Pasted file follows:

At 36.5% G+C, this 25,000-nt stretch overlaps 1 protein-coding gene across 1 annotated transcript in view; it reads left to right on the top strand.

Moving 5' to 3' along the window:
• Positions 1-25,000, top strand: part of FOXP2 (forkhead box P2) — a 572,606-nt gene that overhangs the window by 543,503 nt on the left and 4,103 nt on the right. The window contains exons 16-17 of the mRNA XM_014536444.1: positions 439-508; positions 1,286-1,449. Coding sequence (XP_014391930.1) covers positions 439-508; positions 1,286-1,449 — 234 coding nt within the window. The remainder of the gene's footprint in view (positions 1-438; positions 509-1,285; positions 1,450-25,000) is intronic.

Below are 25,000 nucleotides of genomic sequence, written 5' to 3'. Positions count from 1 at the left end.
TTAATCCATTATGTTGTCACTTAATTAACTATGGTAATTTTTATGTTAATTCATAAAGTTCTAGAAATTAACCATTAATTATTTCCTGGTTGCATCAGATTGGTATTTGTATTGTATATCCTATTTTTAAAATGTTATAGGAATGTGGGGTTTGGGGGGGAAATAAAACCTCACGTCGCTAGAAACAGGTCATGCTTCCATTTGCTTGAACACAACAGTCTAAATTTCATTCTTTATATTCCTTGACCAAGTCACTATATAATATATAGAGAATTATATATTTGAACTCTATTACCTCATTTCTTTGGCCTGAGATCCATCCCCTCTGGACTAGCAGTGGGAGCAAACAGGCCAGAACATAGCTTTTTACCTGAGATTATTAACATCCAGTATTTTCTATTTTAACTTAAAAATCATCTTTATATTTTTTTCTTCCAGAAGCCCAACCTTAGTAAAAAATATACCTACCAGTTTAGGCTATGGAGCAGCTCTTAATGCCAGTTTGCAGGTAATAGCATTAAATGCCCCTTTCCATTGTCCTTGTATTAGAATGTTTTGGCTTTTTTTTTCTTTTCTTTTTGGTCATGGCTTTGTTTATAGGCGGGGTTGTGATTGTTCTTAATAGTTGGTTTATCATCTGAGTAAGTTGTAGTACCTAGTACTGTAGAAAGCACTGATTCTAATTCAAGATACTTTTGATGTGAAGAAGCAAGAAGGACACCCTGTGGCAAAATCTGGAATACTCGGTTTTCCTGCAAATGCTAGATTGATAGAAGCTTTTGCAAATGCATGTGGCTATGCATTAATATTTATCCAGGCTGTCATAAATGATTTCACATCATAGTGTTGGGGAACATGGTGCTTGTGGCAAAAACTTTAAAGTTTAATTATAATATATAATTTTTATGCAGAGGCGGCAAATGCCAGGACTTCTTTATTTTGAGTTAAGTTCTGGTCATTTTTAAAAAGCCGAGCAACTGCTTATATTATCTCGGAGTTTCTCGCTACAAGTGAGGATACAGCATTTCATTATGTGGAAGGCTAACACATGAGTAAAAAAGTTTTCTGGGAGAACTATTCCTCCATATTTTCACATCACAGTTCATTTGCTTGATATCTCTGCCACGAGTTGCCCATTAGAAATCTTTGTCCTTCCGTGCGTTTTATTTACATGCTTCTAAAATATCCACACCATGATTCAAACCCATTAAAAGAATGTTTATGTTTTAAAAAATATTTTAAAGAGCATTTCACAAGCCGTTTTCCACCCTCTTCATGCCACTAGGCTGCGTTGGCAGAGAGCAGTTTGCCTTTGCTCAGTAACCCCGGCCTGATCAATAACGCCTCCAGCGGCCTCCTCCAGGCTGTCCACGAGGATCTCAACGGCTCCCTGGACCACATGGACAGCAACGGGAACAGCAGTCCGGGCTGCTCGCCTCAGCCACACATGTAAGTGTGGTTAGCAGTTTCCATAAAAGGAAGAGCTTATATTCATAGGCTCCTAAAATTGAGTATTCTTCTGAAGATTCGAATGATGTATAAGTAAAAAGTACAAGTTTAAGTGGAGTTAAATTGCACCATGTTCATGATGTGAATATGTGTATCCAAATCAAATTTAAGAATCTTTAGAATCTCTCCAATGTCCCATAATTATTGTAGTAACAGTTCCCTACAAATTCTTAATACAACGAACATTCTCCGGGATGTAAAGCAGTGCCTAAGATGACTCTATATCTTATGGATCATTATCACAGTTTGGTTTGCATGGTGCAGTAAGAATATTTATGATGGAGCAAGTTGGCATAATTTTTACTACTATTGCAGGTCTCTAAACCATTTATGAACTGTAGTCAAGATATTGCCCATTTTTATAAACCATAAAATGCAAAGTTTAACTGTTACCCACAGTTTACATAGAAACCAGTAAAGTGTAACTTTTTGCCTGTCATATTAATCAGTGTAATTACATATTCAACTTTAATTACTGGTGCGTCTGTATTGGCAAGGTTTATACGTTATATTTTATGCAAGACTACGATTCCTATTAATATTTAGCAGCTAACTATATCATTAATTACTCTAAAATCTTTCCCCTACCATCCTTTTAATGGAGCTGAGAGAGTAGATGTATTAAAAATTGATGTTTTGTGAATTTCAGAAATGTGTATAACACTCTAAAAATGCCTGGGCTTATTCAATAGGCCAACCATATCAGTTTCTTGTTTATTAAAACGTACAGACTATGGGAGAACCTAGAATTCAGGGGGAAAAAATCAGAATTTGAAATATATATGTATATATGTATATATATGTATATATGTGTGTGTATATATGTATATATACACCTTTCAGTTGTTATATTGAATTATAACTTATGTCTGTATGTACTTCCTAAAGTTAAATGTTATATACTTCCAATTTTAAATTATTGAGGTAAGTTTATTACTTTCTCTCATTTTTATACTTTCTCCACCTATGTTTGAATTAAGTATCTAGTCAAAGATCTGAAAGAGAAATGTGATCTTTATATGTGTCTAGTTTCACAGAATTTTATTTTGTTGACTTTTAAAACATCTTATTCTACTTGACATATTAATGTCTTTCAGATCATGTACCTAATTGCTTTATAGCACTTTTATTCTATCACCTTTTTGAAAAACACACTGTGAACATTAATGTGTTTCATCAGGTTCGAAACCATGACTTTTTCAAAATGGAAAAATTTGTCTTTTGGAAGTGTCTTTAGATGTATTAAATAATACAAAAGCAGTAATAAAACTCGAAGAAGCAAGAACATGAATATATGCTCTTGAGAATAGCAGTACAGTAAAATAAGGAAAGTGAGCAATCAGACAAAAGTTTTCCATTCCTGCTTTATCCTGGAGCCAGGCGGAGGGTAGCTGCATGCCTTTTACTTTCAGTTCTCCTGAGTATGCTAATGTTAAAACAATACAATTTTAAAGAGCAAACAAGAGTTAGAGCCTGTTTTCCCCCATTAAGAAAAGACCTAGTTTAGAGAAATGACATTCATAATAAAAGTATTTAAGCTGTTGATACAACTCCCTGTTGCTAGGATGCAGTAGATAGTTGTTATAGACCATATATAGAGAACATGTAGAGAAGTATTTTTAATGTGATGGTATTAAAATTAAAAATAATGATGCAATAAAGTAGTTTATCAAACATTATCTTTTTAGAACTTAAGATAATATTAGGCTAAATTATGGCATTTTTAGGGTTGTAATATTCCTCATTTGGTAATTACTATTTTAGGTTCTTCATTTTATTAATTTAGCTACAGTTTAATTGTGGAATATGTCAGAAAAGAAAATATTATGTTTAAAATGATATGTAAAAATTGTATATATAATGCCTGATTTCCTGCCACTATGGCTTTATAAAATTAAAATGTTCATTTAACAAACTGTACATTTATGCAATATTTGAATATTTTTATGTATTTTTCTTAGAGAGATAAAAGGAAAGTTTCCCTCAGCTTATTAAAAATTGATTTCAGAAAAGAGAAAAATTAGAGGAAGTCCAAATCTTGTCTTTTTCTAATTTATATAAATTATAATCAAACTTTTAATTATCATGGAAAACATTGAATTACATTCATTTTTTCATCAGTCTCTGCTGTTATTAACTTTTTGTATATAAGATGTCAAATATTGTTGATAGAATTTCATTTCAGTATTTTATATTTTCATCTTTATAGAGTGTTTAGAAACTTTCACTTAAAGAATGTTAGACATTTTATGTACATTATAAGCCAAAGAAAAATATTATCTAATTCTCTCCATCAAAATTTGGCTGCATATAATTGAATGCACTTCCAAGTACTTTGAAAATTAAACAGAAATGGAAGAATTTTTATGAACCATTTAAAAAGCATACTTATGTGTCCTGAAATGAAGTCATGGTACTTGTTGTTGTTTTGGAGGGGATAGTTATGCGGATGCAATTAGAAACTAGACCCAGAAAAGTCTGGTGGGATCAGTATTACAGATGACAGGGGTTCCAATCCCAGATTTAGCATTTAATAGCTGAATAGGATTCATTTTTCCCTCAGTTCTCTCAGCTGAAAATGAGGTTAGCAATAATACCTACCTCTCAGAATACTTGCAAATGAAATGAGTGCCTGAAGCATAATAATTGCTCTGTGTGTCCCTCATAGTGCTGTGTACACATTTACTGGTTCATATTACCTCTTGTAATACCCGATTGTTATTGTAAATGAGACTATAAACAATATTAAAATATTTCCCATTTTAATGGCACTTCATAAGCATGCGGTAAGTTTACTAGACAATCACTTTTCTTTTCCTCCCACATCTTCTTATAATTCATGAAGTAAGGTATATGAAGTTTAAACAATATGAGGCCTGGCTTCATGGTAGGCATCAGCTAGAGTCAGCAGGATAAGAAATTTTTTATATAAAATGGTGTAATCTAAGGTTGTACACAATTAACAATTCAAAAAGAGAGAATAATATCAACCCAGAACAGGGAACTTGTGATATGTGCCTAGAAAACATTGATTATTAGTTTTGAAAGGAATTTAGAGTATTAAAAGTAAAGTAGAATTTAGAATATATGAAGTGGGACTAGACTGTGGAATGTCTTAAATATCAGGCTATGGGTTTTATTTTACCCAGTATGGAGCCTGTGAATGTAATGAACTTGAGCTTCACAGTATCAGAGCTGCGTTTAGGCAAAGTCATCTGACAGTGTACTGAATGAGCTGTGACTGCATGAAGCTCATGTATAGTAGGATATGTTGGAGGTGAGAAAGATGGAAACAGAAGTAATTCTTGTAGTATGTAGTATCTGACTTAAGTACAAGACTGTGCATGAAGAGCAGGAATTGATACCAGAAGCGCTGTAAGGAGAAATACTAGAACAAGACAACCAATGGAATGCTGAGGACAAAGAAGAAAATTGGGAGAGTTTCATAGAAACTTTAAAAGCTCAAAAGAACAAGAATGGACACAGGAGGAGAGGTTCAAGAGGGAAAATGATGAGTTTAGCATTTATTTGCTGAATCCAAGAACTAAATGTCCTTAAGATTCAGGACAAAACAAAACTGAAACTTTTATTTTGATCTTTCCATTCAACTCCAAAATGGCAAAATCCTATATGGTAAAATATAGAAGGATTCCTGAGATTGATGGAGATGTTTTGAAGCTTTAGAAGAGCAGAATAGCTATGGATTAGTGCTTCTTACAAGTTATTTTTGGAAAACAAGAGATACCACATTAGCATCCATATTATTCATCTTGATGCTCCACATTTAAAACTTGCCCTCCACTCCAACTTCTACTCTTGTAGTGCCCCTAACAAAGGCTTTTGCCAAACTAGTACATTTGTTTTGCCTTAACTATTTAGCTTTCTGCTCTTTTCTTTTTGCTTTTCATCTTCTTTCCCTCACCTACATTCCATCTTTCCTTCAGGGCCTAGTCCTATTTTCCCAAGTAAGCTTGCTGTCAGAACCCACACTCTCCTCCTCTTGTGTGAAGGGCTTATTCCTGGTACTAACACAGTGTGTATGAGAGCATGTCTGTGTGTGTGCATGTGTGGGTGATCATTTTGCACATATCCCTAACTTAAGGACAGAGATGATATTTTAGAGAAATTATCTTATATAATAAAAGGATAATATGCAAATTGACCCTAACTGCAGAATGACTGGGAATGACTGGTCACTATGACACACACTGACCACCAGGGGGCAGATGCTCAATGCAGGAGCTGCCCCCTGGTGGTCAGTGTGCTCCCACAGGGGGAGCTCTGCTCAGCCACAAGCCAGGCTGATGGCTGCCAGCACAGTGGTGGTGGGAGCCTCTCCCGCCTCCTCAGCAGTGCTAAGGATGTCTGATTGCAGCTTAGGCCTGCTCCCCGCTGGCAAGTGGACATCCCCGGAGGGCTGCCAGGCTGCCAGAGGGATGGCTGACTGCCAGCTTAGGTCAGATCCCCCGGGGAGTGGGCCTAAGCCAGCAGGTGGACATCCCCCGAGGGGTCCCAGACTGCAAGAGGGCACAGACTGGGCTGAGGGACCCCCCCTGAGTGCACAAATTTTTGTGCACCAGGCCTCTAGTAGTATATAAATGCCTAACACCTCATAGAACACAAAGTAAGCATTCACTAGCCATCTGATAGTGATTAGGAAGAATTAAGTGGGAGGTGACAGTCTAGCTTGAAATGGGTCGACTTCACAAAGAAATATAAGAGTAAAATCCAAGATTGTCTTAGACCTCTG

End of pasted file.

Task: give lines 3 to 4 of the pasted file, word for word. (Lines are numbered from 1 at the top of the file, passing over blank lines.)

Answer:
• Positions 1-25,000, top strand: part of FOXP2 (forkhead box P2) — a 572,606-nt gene that overhangs the window by 543,503 nt on the left and 4,103 nt on the right. The window contains exons 16-17 of the mRNA XM_014536444.1: positions 439-508; positions 1,286-1,449. Coding sequence (XP_014391930.1) covers positions 439-508; positions 1,286-1,449 — 234 coding nt within the window. The remainder of the gene's footprint in view (positions 1-438; positions 509-1,285; positions 1,450-25,000) is intronic.

Below are 25,000 nucleotides of genomic sequence, written 5' to 3'. Positions count from 1 at the left end.